Alternative construction ideas

Living small doesn’t mean living with wheels under our feet forever.  Some day, we’re hoping to be able to build a small, efficient, and comfortable home.  As a result, we’re looking at alternative ideas all the time, trying to remember the things we like…so when it’s time to build something, we can use that information.

These eco-domes use sleeves that are packed full of soil as their primary building block and the smooth rounded shapes are really kind of cool.  For some reason though, they seem to remind me of Star Wars.  I do like this house, and it is something to remember.  Check out this video.

Monolithic domes use an entirely different method, although the shapes seem quite similar, just much larger in scale.  I found this video quite interesting as well.

I’ve seen dome homes that have survived hurricane strikes and storm surges.  The concept is fascinating to me, and here is a video from a company that was marketing post-Ike domes.  In this video, a company (very quickly!) demonstrates assembly of a pre-fab dome home.  I kind of like that instant build thing!

Now this home is more traditional in design.  This company, Kokoon Homes, sells the pre-constructed shells in a package form, allowing the shell home to be constructed in less than a week for 3 men.  The video is quite interesting.  Bungalow in a Box takes it a step further, with a complete shell construction occurring in a day with their pre-fab panels.  Now this video shows traditional construction size and methods…but not speed.  This was a competition to build a  house in under 4 hours–I’m not sure I’d want to live in one of THOSE!

Another fascinating portion of our architectural history is the Sears Home.  These were sold by Sears, Roebuck & Co. in the early 1900s as actual kit homes.  (Here’s a good video story.)

Log cabins have a long American history, but while they come complete with rustic charm, I’m not so sure they are what I’d call “efficient” and “modern.”  Even so, even log homes can come via the modular design system.  (Here’s a video.)  Here’s another video with more traditional construction techniques as well as some fascinating furniture.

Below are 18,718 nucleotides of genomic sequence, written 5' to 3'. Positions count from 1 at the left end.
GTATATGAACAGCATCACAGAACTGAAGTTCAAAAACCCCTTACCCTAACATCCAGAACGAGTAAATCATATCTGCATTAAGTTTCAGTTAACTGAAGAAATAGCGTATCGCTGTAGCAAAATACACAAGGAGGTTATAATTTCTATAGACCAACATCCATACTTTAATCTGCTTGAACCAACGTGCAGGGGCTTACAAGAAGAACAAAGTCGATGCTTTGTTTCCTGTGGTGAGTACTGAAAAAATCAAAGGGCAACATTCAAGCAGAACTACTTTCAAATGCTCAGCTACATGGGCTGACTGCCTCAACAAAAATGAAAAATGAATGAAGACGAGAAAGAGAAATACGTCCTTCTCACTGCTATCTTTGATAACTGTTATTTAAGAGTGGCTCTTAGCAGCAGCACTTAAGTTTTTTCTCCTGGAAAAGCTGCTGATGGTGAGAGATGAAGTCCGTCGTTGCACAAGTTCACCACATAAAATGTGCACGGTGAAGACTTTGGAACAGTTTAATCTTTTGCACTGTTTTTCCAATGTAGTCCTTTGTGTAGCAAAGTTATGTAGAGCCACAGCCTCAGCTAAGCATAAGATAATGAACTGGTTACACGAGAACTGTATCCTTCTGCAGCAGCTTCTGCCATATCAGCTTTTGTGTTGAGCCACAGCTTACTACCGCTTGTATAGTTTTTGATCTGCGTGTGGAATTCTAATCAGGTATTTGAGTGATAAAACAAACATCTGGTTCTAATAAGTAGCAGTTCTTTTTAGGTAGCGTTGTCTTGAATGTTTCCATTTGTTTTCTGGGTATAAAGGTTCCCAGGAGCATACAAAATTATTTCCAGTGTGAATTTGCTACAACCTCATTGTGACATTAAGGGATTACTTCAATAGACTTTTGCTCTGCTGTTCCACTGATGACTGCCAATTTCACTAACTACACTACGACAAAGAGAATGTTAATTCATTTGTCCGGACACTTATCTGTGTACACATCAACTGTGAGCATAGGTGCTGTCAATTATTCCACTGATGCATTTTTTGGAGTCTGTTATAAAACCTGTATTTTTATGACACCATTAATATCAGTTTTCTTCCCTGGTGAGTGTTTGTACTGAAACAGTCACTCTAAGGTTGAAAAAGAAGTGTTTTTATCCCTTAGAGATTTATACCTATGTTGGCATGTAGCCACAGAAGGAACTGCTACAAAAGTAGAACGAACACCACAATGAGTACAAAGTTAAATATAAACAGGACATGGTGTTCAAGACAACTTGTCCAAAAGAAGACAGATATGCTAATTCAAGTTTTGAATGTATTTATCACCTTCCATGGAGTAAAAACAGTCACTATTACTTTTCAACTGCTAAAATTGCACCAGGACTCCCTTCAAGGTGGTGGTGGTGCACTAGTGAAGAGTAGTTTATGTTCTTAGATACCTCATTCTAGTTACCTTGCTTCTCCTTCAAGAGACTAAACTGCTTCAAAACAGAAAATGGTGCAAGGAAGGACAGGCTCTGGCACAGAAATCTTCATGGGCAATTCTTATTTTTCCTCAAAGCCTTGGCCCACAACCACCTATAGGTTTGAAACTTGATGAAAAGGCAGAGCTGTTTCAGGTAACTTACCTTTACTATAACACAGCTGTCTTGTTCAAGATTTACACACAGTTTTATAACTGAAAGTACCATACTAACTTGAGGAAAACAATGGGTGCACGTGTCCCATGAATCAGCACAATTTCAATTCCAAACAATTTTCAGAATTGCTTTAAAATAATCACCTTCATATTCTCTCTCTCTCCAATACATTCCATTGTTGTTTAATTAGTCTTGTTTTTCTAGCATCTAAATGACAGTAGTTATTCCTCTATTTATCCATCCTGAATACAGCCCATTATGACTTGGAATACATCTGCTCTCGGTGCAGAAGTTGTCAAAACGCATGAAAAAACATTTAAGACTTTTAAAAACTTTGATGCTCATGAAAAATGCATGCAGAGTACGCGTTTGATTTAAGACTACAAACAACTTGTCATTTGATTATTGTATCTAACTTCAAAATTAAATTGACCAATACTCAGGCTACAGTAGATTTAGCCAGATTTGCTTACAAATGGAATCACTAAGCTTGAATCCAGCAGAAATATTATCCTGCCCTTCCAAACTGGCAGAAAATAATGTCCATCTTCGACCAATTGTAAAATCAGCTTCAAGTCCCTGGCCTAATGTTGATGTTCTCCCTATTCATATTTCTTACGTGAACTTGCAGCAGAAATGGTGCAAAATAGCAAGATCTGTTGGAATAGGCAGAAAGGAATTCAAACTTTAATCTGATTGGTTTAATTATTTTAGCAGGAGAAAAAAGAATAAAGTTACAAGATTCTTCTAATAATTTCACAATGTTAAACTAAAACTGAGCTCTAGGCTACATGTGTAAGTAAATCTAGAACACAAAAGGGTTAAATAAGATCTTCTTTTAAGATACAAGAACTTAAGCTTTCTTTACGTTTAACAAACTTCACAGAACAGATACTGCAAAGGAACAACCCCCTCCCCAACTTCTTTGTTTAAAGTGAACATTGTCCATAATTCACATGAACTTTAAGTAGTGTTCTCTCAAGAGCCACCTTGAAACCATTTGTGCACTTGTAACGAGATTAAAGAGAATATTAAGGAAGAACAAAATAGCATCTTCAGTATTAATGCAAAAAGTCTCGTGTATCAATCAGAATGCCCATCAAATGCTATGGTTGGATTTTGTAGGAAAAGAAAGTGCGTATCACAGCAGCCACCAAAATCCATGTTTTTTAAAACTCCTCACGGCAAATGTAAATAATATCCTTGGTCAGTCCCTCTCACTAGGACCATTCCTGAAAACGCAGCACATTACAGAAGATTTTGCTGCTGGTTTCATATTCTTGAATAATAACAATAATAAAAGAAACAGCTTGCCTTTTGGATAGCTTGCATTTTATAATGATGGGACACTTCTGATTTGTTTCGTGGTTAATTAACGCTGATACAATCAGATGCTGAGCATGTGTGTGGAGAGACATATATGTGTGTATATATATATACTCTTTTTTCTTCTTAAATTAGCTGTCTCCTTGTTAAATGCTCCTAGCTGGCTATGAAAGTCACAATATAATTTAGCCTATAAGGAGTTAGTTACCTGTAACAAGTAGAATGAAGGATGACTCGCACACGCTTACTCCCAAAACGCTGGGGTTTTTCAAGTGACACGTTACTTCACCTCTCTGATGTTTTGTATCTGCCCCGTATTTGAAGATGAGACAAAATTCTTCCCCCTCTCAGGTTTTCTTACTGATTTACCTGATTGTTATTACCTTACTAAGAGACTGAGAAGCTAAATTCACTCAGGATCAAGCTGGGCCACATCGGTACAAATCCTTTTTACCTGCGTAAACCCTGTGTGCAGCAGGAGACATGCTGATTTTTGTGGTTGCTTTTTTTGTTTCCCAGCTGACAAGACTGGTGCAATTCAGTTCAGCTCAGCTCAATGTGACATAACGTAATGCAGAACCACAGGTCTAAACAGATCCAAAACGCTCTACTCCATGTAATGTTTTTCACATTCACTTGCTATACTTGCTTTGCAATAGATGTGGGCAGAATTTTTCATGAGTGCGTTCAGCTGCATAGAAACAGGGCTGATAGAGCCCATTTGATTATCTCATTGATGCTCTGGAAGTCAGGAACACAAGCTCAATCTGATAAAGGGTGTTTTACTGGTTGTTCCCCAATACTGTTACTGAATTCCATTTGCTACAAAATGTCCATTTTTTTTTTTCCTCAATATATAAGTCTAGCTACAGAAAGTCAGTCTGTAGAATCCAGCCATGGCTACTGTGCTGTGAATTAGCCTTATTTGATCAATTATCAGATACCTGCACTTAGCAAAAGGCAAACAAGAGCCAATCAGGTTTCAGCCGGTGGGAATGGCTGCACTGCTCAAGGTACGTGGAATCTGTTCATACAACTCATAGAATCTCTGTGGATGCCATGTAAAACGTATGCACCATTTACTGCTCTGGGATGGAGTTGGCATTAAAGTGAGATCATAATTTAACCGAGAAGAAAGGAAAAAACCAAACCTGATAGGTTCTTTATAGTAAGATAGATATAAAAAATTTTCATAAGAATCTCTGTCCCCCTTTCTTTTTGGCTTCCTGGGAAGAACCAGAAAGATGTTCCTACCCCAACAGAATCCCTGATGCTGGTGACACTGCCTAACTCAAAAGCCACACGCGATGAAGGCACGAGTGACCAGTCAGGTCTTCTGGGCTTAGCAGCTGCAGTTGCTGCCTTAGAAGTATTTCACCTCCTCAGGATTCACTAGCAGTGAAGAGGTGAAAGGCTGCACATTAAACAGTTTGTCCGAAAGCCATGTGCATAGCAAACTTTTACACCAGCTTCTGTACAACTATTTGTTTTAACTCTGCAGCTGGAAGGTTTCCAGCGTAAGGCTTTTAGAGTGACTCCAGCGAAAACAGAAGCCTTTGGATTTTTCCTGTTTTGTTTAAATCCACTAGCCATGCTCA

Another design of interest is the “hexayurt”.  There are designs for folding (and portable) ones as well as those intended for mid to long term use.  The concept is interesting, but I’m not so sure I’m sold on the idea, except as perhaps an outbuilding or something temporary, like our travel trailer is.  There are a lot of videos featuring this design in various ways to be found on Youtube, but this video focuses on the folding version.  Like the tipi and yurt, these can be portable, but I’m not entirely sold on the concepts for long term permanent housing solutions for myself and GM.

So why do I look at all of these odd ideas?  I’m looking for the ideas that will eventually form a house for GM and I.  Knowing how things work, we’re apt to take many ideas from many places and put them together for ourselves, creating something ideally (we hope!) suited to us and our lifestyle.

So far, I love the gentle curving nature of the Eco Dome from Calearth.  I could easily see one of these located on land in the Southwest, where I spent most of my life.  I’m just not so sure they are ideally suited to the high humidity of the South, and there is the added problem of raising a house (for avoiding flood waters) along the Gulf Coast where we currently live.  The engineering and substructure that would be required to hoist that much dirt up 10-20 ft. into the air is rather frightening!  Of course, the idea of having those gently curving pod-like homes perched among the tree tops is even MORE Star Wars-ish than the thought of it nestled among the rocks and dirt of the American Southwest.

In any case, exploring these new ideas has opened new possibilities beyond the 8×30 ft tin can concept.  We have plenty to consider!

Tonight’s series of videos and ideas have been brought to you courtesy of the misery of the flu compounded by another cold snap on the Mississippi Gulf Coast.  I’m currently treating it with copious amounts of hot tea, cough drops, and a generic fizzing cold tablet that comes in foil envelopes.

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About giascott

Writer, blogger, cook, grandmother, mother, wife, radio personality, outdoor enthusiast, dog enthusiast, crafter, artist, and part-time nut~~I've earned a lot of t-shirts in my day! I'm one of those crazy independent women who can cut down a tree, build you a shed, sew you a dress, cook your dinner, make some soap, pitch a tent, build a fire, catch some fish, dig in the garden, chase a kid or two, write you a poem, paint you a picture, and a dozen other things...just don't ask me to sing! I'm also embarking on a relatively new portion of my life, one of being disabled. I'm learning some lessons along the way about a lot of things too.
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